Like the best Victorian novels it follows a boy's life through to old age, and on the way recounts the most extraordinary voyage. After his encounter with the tiger, our hero Jaffy takes on work for its owner, Mr Jamrach - traveller, menagerie-owner and purveyor of the world's strangest creatures. This work soon involves a commission to procure a creature for Jamrach that may or may not exist, a so-called sea dragon that is recorded as living in the Indian Ocean. So Jaffy's voyage begins, and seems to be going very well. But then fate's winds blow in another direction.

It has all the verbal energy of The Ryme of the Ancient Mariner, with the storytelling nous of Joseph O'Connor. Like a great David Attenborough film it takes you right up close to nature, whether the whiskers of Bengal tiger, the spout of a whale or the snapping jaws of a komodo dragon. But best of all it explores the wildness within our own species and asks what circumstances might see that laid bare.

A stunning piece of fiction from a writer at the top of her game. I must read more Birch.
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Format: Paperback
Carol Birch's new novel is the evocative, moving, and original story of Jaffy Brown, a young boy in nineteenth-century London. Jaffy has an encounter with a tiger in an East-End street, and this leads him to make the acquaintance of Mr. Jamrach, a trader of exotic animals. Through working for Jamrach Jaffy meets a wide variety of characters in London, including Tim and Ishbel. These are twins one year his senior who come to shape his life.

Jaf's story is gripping and unusual. There is a refreshing lack of clichés, in either plot or narrative, and no lazy shortcuts. The writing is evocative, with Birch excellently portraying atmosphere, with an almost tactile sense of London and of life on board a ship.

Birch's real triumph however is in her characters and characterisation - the real menagerie. As the narrator, Jaf is the standard likeable everyman and moral compass of the tale. Those surrounding him, such as Dan Rymer, Ishbel, Skip, Captain Proctor, and Rainey are illustrated in deft strokes, each believable and rounded. This is especially evident in the character of Tim, Jaf's boyhood friend and later shipmate. Tim's youthful cruelty and tyranny is excellently portrayed as an aspect of youth. Similarly, the growth of their friendship is realistically handled, and their later scenes together are quite affecting.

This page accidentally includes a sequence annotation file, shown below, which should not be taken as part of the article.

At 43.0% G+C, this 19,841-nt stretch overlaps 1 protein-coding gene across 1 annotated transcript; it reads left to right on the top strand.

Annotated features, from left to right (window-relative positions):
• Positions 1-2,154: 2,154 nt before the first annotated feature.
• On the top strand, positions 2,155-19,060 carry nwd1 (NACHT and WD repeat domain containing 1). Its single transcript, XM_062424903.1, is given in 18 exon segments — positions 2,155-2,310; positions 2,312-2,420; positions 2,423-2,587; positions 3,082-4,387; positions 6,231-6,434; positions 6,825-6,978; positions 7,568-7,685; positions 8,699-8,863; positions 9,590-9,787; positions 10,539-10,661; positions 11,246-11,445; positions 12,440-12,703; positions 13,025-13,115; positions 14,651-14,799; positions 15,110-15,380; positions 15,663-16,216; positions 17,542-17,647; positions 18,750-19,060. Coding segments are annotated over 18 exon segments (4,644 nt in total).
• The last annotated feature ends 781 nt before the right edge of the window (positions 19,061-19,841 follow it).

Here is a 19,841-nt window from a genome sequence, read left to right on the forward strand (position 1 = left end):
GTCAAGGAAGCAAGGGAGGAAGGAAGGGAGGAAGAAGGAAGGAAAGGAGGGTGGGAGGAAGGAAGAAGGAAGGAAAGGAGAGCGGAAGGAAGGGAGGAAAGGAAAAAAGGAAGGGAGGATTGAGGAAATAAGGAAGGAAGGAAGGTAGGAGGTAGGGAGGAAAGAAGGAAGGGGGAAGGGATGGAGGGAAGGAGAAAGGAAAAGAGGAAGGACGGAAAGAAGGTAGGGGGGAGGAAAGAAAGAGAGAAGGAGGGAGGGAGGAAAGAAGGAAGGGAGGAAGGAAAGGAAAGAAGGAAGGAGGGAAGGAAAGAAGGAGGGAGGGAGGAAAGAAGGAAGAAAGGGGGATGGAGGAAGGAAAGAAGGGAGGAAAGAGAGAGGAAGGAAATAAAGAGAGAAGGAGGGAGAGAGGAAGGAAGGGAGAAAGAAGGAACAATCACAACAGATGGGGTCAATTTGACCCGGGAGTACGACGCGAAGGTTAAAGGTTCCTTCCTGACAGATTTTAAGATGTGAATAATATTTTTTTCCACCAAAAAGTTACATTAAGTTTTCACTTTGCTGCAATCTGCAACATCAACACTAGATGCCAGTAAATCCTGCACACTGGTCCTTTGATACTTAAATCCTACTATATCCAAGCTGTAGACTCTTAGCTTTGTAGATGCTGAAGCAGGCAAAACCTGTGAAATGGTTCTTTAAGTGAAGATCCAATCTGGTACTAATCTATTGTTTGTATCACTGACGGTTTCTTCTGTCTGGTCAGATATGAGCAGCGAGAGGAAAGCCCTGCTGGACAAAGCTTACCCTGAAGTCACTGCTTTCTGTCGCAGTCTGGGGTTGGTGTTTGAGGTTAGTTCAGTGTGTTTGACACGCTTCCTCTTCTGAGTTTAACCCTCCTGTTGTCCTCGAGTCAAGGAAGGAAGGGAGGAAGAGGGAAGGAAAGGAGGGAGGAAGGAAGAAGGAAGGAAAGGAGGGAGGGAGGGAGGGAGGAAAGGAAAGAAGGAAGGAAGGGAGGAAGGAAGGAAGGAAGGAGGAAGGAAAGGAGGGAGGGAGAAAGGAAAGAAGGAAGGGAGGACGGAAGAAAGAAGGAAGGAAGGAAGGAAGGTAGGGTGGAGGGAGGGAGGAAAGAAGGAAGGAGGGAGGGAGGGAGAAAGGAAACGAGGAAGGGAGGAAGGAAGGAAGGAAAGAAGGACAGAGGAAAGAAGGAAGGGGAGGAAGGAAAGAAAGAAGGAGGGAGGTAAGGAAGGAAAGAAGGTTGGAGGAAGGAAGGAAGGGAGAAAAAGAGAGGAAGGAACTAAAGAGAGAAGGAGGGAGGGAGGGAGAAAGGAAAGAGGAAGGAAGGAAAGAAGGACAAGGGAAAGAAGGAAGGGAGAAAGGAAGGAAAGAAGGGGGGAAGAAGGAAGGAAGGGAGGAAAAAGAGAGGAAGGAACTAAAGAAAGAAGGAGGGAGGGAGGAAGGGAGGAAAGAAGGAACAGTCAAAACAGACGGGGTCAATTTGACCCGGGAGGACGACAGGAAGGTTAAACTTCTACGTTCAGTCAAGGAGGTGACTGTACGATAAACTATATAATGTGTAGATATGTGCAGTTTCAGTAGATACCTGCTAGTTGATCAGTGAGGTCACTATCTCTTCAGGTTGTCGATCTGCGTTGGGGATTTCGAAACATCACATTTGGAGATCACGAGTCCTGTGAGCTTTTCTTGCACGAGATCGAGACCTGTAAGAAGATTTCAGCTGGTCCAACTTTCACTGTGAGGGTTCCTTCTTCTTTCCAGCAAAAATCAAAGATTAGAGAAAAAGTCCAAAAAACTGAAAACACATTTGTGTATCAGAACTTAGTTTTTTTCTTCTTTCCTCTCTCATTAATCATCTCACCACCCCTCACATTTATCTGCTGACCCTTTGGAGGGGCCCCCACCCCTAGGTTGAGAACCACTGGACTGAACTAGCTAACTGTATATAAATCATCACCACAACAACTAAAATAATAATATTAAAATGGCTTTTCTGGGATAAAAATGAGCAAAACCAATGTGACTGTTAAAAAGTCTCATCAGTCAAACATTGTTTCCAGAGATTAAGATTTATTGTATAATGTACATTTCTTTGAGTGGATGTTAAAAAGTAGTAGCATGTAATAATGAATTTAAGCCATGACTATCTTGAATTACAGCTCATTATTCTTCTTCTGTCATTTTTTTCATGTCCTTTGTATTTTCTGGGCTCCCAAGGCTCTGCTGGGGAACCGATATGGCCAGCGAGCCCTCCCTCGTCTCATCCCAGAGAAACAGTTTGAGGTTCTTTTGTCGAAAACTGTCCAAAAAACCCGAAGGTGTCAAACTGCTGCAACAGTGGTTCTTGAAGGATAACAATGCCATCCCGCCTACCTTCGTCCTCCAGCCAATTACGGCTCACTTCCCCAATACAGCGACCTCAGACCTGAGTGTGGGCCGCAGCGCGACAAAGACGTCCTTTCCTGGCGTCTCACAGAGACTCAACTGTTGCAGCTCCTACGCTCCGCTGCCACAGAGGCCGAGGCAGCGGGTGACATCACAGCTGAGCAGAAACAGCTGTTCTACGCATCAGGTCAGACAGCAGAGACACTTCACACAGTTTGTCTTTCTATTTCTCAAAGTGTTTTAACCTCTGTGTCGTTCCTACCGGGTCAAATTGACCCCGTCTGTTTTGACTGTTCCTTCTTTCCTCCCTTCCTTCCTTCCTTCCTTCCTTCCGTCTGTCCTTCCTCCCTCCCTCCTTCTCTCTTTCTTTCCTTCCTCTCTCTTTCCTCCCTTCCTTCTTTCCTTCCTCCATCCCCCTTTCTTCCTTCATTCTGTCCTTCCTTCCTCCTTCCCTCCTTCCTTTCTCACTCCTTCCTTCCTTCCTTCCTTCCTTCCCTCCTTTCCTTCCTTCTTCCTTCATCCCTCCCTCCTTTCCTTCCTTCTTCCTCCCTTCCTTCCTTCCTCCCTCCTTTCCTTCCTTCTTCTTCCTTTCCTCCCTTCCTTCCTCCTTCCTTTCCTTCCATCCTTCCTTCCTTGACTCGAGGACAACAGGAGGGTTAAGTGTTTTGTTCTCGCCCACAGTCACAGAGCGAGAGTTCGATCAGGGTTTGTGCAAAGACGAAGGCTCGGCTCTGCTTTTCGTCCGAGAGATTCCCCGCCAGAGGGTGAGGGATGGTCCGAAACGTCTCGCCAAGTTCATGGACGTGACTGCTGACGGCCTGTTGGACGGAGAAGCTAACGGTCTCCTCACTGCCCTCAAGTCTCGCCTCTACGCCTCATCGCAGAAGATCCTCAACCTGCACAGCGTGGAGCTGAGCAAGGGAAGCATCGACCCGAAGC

The only issue with this novel is the sometimes inconsistent voice of Jaf, the first-person narrator. This was particularly noticeable at the beginning of the novel, when Jaf's voice shifted between that of his young, uneducated London patter, and that of his older, educated and experienced voice, who was ostensibly telling the story of his life. This shift between Jaf's memories and contemporary narration was not always clear.

This, however, is a minor quibble in an otherwise excellent novel.
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Format: Paperback
I was pleasantly surprised by this one. After reading other nominees for the Orange Prize, I was expecting more dull worthiness, but Carol Birch proves that women's fiction doesn't have to be about wistful librarians swilling camomile tea.

The novel begins in the grotty sewers of nineteenth century London, where we meet the hero, Jaffy Brown. Following a chance encounter with an escaped tiger, Jaffy gains work as a yard boy for the tiger's repentant owner; the eponymous Mr Jamrach, an importer of exotic animals. Jaffy proves to be a gifted animal handler and is sent on a mission to capture a `dragon' in the East Indies. Naturally, all does not go according to plan, leaving Jaffy lost at sea with a group of increasingly desperate shipmates.

One of the strengths for me is the sense of place and time this book conveys; it succeeds in vividly bringing to life a time when the world still contained such mystery and adventure that it was possible to believe in dragons, and surviving a sea voyage was more a matter of chance than GPS. (Of course, from a privileged 21st century perspective, we can sneer that a Komodo dragon is merely a big lizard, but that's not the point).

However, this technique works best when describing the characters' adventures on land, first in London and later during exotic port forays along the way. This causes the second half of the book to suffer, as the bulk of the narrative takes place on a marooned vessel in the open ocean. Although initially dramatic, this section was so drawn out I ended up hoping the whole lot of them would pitch overboard.
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Format: Paperback
Carol Birch is not a writer I have come across previously, but I am immensely grateful to have finally bumped into her work- her brilliant evocations of both the grimy, tough life of 19th century working-classs London and then the harshness of life on the ocean waves are vivid, rich and addictively more-ish.

Coupled with Birch's ability to spin an excellent yarn peopled by loveable, cheeky, yet frail characters, Jamrach's Menagerie is a reading feast. It's a novel which takes you on a classic, gothic adventure to the ends of the Earth, whilst exploring the essence of what it means to be human.

This novel is a treat, and is almost imppossible to put down once you've set sail on the search for the ever-so-rare Komodo dragon.